Answers: vote in a federal election; run for federal office

Only US citizens are allowed the privilege of voting.  So, take advantage of it!  If you're already a citizen, make sure you vote!  And if you're considering applying for citizenship, keep in mind that this is a fundamental aspect of American democracy that you are missing out on if you choose to maintain permanent resident status.

In addition, only US citizens are allowed to run for federal office, such as Senator or Representative.  Keep in mind that in order to run for President of the United States, you have to be a "natural-born" citizen, which means that naturalized citizens (people who apply for and pass the US citizenship test through USCIS) are unable to run for President of the US. 

Question 4: What are two ways that Americans can participate in their democracy? 

Answers: (a) vote; (b) join a political party; (c) help with a campaign; (d) join a civic group; (e) join a community group; (f) give an elected official your opinion on an issue; (g) call Senators and Representatives; (h) publicly support or oppose an issue or policy; (i) run for office; (j) write to a newspaper

Remember that this question requires you to give two answers, so when you're studying for the test, make sure you memorize any two choices from the above list. 

There are so many ways to get involved in our democracy! As you can see from the list above, participating in American democracy and politics is as easy as talking to an elected official about your opinion or publicly supporting an issue or policy.  If you decide to call your federal elected officials, you can find the phone numbers for all current Senators here, and the phone numbers for all current Representatives here.  Don't be afraid to express your opinion!  America was founded on the principle that everyone should be able to have an opinion, and our different opinions make us stronger.  There is a reason that freedom of speech is the in the 1st Amendment; it is one of the most important aspects of American culture!  So, get out there and make your voice heard!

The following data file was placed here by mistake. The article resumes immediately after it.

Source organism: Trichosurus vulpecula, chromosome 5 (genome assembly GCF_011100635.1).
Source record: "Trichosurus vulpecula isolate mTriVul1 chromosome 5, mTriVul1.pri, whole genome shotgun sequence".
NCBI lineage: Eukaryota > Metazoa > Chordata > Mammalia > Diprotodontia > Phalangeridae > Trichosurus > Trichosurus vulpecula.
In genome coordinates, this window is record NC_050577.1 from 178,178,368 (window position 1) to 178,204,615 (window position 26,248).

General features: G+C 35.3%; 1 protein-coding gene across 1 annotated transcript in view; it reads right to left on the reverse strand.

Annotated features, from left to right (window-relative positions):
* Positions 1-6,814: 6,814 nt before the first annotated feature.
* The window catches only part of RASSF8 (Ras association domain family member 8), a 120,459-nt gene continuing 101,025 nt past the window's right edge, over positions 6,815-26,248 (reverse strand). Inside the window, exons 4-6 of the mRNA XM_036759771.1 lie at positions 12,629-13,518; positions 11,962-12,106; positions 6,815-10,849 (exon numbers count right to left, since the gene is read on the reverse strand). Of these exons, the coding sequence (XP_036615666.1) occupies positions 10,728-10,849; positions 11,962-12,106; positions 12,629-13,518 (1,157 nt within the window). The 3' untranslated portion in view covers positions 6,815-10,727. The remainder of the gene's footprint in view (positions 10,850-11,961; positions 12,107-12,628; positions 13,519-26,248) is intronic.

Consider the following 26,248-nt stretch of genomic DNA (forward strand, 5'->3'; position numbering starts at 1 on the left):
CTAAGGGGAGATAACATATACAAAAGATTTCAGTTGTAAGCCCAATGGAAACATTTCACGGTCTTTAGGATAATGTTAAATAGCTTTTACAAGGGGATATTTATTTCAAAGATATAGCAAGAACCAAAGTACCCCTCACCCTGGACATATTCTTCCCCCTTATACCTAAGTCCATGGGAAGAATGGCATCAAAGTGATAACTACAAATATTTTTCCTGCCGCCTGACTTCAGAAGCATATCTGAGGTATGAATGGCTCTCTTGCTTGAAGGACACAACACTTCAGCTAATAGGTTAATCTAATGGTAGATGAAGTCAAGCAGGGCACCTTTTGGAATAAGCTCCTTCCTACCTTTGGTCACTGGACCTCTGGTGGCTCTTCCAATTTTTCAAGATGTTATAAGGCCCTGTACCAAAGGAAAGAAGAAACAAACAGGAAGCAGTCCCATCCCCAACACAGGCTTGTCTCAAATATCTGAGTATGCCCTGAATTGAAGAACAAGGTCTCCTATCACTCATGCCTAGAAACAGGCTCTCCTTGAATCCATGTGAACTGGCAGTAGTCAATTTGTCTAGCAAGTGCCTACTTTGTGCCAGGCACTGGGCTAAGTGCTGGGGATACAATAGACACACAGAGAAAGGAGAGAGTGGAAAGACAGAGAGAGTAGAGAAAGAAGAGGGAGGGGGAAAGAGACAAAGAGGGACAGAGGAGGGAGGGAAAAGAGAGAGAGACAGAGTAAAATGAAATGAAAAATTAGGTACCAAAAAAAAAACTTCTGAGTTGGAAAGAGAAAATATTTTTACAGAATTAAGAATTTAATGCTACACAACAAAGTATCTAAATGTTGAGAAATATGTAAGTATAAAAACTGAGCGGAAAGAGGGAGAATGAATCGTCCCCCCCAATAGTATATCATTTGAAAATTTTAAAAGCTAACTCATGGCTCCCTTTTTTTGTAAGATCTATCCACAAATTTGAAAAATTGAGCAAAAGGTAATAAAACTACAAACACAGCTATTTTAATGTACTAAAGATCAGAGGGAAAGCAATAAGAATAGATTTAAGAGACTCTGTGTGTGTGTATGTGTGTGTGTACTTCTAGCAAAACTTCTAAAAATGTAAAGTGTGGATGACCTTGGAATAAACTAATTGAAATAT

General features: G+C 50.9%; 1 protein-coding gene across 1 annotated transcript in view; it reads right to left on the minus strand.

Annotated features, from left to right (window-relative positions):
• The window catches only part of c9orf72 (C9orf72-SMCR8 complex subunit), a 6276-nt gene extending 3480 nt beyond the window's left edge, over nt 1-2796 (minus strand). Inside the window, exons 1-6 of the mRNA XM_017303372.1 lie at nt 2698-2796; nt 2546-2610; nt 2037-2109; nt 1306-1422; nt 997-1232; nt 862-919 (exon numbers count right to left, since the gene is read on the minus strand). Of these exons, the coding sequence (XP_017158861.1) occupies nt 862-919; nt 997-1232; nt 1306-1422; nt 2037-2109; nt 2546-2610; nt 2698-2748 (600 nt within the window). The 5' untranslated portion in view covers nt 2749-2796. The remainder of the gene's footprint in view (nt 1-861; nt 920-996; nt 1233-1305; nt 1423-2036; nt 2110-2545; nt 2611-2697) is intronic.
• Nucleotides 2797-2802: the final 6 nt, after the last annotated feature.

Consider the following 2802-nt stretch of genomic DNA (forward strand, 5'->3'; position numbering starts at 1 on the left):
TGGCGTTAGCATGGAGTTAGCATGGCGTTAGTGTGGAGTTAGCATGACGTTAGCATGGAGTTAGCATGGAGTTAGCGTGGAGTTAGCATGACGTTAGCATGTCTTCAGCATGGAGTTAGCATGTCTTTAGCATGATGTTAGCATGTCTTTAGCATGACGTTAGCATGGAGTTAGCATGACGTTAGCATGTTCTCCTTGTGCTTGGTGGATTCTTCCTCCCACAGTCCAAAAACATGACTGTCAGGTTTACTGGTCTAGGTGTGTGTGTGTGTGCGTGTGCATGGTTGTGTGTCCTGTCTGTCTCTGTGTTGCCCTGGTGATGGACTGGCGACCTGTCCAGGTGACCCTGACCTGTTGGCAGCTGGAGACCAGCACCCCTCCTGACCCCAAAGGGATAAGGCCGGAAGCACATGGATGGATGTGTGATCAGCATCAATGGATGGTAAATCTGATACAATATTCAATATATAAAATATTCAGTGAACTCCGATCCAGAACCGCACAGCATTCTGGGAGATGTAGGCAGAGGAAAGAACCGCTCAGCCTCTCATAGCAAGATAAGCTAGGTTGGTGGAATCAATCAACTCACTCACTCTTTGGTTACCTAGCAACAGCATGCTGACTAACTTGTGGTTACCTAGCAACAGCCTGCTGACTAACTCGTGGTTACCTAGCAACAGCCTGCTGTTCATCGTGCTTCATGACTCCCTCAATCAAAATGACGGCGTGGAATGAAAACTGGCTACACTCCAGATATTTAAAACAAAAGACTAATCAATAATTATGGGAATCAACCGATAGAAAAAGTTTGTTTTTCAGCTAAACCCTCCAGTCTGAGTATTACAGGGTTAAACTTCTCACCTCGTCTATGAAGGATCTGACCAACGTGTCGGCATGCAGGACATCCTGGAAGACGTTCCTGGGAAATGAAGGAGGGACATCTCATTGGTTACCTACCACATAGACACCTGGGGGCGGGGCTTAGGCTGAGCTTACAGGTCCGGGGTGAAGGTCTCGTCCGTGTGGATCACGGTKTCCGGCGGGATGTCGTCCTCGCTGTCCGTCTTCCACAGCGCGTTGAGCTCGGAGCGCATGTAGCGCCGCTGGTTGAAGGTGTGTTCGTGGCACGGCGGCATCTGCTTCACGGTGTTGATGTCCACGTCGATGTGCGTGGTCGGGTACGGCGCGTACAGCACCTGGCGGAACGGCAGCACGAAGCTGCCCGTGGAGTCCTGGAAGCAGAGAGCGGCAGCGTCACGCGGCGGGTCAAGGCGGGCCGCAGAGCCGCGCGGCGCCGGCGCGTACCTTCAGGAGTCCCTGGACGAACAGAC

Question 5: In what month do we vote for President? 

Answer: November

In the United States, federal elections occur on the Tuesday immediately after the first Monday in November.  This is a bit confusing, because election day is not always the first Tuesday in November.  This year, election day is Tuesday, November 8.  So, if you're registered, make sure you get out and vote on that day!  Or, if you live in North Carolina, remember that you can vote early.  The hours and locations for early voting vary by county, so contact your county board of elections for more information.  For example, in Surry County, you can begin voting at some locations as early as October 20

If you have any questions or concerns about the electoral process, a great resource is the Southern Coalition for Social Justice, which is a nonprofit organization dedicated to protecting voting rights.  

I hope this post was helpful to those studying for the citizenship test!  Remember, voting is one of the most important parts of our democracy, and it's both a right and responsibility that citizens enjoy.  So, if you're a citizen already, make sure you register and vote in this year's election!  

Please subscribe below to continue learning about the other possible questions on the civics test! 

If you're interested in becoming a United States citizen, contact us for a consultation today!